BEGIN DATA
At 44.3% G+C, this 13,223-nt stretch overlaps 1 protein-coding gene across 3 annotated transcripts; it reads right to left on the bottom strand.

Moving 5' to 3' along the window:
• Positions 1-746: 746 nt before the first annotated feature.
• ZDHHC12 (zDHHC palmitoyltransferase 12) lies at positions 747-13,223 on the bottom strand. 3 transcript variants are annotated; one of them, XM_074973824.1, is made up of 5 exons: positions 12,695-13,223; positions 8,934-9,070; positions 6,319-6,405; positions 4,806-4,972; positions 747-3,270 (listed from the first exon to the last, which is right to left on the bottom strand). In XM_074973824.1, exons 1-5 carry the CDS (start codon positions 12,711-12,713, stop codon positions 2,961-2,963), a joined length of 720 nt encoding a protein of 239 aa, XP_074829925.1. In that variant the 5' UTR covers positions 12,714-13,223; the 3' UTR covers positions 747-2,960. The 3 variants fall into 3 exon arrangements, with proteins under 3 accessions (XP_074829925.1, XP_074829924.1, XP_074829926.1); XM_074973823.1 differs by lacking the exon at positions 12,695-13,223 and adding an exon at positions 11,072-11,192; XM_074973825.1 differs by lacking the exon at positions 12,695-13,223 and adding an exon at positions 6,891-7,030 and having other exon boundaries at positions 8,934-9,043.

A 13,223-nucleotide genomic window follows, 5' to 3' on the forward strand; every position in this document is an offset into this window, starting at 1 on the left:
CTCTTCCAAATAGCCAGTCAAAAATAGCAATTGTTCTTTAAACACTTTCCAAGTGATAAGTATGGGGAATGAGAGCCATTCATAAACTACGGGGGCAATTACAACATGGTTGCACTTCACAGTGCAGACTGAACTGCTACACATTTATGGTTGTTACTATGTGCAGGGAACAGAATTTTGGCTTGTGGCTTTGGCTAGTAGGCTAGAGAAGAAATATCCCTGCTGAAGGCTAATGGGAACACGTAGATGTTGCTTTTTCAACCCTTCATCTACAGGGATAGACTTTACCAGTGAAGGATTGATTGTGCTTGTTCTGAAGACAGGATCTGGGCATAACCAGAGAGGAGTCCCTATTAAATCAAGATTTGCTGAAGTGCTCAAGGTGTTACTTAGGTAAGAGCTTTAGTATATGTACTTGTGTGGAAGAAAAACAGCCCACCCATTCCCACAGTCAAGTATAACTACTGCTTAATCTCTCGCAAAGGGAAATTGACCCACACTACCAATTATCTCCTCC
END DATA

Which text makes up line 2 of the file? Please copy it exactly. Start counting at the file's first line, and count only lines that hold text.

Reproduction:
Moving 5' to 3' along the window: